How Volvo Car Corporation integrated the cloud infrastructure into its networks
Volvo Car Corporation works as a global client by offering the ultimate performance in vehicles. Volvo pursued a globally allocated organization that would put storage capacities and computer processing within an arm’s reach irrespective of a client’s location. Also, Volvo’s efforts resulted in lowering technology expenses, accomplishing acute levels of scalability, releasing creativity, and getting rid of technological restraints (Global Intelligence for the CIO, January 2011, p. 1). Volvo was successful in its effort to interface the cloud technology into its systems by manufacturing cars that are technically well-linked, data-rich IT surroundings and by capturing data inside its manufactured cars. Volvo achieved this because of its large portion of computer processing units and radars fixed in its cars. From the braking to the chief locking network, Volvo vehicles transmit data through the cloud infrastructure straight to the manufacturer. Volvo’s exploits Big Data from the firm’s cloud infrastructure to strengthen client relationships and improve the manufacturing procedures (Pearman, Mackie, Nellthorp, & Interdisciplinary Centre for Comparative Research in the Social Sciences, 2003, p. 59). Volvo’s separation from Ford in 2010 meant liberating the firm from an information technology infrastructure that comprised a variety of different frameworks and certifications. As a result, Volvo saw a need to come up with a new and unconnected information technology infrastructure (Spaanenburg & Spaanenburg, 2011, p. 62). Volvo integrated its cloud infrastructure by offering better business intelligence, improving communication capacities, and elevating partnerships.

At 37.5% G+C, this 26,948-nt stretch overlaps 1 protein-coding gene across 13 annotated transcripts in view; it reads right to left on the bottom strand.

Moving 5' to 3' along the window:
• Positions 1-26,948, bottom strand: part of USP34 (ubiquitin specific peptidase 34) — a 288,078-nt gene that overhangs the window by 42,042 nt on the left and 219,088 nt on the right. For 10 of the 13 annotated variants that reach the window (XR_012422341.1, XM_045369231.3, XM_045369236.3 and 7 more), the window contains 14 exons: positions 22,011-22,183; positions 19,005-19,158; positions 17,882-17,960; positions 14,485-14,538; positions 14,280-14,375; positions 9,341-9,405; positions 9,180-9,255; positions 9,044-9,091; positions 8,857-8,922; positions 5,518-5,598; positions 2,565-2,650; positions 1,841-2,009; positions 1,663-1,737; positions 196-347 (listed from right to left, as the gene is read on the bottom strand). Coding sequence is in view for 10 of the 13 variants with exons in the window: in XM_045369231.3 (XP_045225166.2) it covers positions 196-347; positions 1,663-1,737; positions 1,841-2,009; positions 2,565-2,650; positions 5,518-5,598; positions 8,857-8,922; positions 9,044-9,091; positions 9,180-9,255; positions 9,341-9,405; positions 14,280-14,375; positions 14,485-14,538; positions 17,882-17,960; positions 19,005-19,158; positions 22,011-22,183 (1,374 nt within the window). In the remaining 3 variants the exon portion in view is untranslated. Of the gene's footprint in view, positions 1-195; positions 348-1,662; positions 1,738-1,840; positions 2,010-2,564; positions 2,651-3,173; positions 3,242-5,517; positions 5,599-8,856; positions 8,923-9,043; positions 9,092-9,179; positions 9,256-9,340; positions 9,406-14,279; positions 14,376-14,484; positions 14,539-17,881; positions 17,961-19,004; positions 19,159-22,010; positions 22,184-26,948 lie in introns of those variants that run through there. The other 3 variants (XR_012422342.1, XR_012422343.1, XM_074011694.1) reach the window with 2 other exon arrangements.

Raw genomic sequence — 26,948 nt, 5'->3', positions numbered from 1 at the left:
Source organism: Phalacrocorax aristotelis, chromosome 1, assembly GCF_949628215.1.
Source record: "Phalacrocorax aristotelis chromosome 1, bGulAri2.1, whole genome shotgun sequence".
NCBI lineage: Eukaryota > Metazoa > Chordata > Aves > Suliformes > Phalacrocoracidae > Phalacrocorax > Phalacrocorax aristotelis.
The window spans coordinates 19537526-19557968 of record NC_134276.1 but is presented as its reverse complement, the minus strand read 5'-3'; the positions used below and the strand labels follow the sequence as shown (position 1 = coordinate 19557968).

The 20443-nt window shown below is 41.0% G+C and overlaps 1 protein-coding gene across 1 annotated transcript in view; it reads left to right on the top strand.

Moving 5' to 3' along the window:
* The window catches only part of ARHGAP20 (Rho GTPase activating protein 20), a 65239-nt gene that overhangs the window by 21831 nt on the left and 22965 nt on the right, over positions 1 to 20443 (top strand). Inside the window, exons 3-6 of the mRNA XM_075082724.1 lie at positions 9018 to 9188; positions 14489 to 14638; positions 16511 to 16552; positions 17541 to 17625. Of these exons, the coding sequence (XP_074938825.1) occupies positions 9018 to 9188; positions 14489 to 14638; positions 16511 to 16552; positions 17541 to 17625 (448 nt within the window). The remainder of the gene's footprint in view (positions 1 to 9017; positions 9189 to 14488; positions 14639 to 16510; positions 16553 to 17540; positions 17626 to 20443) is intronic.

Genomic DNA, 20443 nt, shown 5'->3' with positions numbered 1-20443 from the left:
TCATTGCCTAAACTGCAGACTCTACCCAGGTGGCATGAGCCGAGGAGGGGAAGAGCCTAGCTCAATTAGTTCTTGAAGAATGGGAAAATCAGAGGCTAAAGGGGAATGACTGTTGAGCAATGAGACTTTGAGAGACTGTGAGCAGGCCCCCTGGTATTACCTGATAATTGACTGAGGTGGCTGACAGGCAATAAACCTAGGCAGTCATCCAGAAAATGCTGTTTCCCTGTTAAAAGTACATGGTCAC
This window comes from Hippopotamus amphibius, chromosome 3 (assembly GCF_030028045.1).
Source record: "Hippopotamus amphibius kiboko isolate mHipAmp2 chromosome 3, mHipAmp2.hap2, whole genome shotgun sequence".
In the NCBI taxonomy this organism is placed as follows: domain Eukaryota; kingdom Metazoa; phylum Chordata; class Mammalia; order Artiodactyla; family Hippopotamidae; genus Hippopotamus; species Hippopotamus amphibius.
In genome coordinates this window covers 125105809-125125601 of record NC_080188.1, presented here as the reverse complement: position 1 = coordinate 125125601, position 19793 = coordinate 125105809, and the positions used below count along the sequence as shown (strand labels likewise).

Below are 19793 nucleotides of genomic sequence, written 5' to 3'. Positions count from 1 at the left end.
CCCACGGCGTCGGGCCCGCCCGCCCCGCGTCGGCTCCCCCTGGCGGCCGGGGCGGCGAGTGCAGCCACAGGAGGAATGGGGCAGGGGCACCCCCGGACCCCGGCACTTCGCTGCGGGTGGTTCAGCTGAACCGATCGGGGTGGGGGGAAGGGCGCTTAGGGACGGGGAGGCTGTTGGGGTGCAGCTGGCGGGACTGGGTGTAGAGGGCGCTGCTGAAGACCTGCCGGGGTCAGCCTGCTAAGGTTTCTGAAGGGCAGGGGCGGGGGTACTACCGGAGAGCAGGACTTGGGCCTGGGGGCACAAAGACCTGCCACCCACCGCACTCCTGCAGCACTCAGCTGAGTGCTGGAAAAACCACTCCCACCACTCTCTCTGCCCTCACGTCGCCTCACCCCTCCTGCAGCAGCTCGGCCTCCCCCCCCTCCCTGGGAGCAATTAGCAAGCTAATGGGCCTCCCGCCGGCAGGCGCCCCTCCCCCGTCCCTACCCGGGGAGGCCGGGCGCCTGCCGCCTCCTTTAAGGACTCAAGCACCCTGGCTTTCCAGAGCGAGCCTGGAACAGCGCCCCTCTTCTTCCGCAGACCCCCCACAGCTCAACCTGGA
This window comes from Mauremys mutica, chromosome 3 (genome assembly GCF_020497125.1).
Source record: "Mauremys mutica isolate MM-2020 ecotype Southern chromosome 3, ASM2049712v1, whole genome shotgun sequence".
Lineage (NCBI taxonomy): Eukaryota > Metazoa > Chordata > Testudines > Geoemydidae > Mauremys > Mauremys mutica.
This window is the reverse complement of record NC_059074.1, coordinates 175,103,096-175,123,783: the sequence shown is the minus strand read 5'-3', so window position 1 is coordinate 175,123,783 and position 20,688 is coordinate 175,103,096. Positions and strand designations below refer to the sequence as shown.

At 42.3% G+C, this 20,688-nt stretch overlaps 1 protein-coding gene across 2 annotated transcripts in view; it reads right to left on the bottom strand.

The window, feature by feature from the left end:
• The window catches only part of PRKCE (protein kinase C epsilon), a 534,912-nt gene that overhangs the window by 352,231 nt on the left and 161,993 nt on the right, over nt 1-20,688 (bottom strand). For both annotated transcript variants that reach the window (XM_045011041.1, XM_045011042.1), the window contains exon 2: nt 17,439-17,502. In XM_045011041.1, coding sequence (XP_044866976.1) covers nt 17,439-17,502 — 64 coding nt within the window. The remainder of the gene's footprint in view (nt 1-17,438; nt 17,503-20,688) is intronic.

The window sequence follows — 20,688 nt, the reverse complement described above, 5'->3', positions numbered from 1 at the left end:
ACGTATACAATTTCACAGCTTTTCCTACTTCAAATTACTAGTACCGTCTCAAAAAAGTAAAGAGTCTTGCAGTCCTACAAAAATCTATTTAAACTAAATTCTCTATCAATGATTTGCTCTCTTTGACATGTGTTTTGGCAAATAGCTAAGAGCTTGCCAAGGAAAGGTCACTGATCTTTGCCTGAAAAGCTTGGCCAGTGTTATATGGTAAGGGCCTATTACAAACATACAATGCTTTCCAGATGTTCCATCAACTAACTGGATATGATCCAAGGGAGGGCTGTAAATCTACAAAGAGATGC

How Volvo Car Corporation transforms data into knowledge.
Volvo converts Big Data into knowledge by directing all the data flows into Volvo’s Database. Afterward, Volvo combines and scrutinizes it to produce meaningful information. Volvo simultaneously incorporates and separates data to yield various kinds of meaningful information. Volvo has managed to acquire early projecting information on issues such as manufacturing flaws that have not yet taken place (Global Intelligence for the CIO, January 2011, p. 1). The Big data strategy offers Volvo consumer predictions through the systematic velocity or quick, nearly real-time, scrutiny. Such evaluations aid Volvo in offering improved services to its clients and surpass of its rivals.